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04/28/2020 - Melanie James
Thank you for thinking about the impact of our travel on our world and for working out your carbon footprint, sometimes it is easier to see our impact in numbers. It is time we all begin to put this at the top of our priorities and realise that each one of us makes a difference.

As far as professional development, you are completely right, you can learn anything you want online, from degrees to IB workshops. Even more so now with Covid-19, as many of those online educational platforms offer their courses for free.

“The Greatest Threat to Our Planet Is the Belief That Someone Else Will Save It” Robert Swan
04/14/2020 - Kathy
I’ve slowed down a lot, as I have looked at this issue. It is an area we don’t want to look at, it seems to me. Travel seems to actually be a measure of quality in a person who calls herself international. So, I think it’s pretty deep in many of our school cultures??
04/13/2020 - Thomas Quinn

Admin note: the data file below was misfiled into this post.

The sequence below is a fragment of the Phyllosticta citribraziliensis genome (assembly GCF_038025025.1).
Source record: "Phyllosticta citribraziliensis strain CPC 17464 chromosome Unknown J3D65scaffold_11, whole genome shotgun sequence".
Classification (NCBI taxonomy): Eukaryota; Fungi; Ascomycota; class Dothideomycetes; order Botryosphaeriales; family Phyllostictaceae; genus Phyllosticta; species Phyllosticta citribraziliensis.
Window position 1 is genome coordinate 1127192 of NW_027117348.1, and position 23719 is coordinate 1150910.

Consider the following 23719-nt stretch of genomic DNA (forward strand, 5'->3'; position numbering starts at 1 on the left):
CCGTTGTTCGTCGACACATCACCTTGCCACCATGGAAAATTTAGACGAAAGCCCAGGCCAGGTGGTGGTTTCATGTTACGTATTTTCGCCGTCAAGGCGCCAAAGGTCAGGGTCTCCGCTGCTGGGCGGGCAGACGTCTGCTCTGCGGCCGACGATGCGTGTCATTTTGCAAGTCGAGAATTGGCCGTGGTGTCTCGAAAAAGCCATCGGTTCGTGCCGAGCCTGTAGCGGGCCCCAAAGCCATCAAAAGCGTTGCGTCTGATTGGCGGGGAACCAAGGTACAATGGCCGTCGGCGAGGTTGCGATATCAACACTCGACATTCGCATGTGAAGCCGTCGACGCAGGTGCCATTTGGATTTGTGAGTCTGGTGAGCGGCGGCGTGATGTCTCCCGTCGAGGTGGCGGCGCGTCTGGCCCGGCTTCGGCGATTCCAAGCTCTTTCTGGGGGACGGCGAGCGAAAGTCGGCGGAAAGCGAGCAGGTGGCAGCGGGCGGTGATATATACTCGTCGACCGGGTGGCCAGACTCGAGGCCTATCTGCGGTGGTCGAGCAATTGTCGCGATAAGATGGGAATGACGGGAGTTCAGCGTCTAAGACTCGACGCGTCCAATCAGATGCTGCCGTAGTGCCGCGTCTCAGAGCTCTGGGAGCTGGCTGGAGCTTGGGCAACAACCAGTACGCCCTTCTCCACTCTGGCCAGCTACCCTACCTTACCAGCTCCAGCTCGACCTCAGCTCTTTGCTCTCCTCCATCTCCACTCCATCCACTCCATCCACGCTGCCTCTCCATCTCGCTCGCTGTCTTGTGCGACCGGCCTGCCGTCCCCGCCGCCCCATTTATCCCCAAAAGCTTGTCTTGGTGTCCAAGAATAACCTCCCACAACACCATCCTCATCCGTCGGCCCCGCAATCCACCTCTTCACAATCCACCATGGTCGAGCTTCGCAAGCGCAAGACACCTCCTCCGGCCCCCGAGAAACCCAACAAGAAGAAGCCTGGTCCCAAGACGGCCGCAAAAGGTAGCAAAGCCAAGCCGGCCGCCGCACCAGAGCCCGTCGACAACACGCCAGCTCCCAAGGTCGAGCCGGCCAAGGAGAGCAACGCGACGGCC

Several years ago while in the Middle East I began using an online interview format to screen potential candidates before traveling to the various job fairs. I felt I could set up second interviews with promising candidates and eliminate those who didn’t measure up to our criteria. It helped screen out a lot of people whom we would have otherwise spent valuable time. Over the years, two comments have remained with me as a result of that experience. The first was from a fellow administrator. When I told him of our vetting process, he said “Well, how do you know what they are wearing below the table?” An interesting observation, but I responded quickly that it didn’t really matter if they showed up in class appropriately clothed. The other comment was a bit more revealing. In this instance, while setting up the interview via email, I planned on being available to fit a certain candidate’s time frame. The interview never happened. Later, I saw why. In an online forum that a candidate complained about the time difference of when I suggested the online interview format. Since taking on my new position in Eastern Asia, I have used online interviews exclusively. Our recruiting budget is small and online interviews for overseas candidates saves money. It has worked very well; we have hired excellent candidates over the years.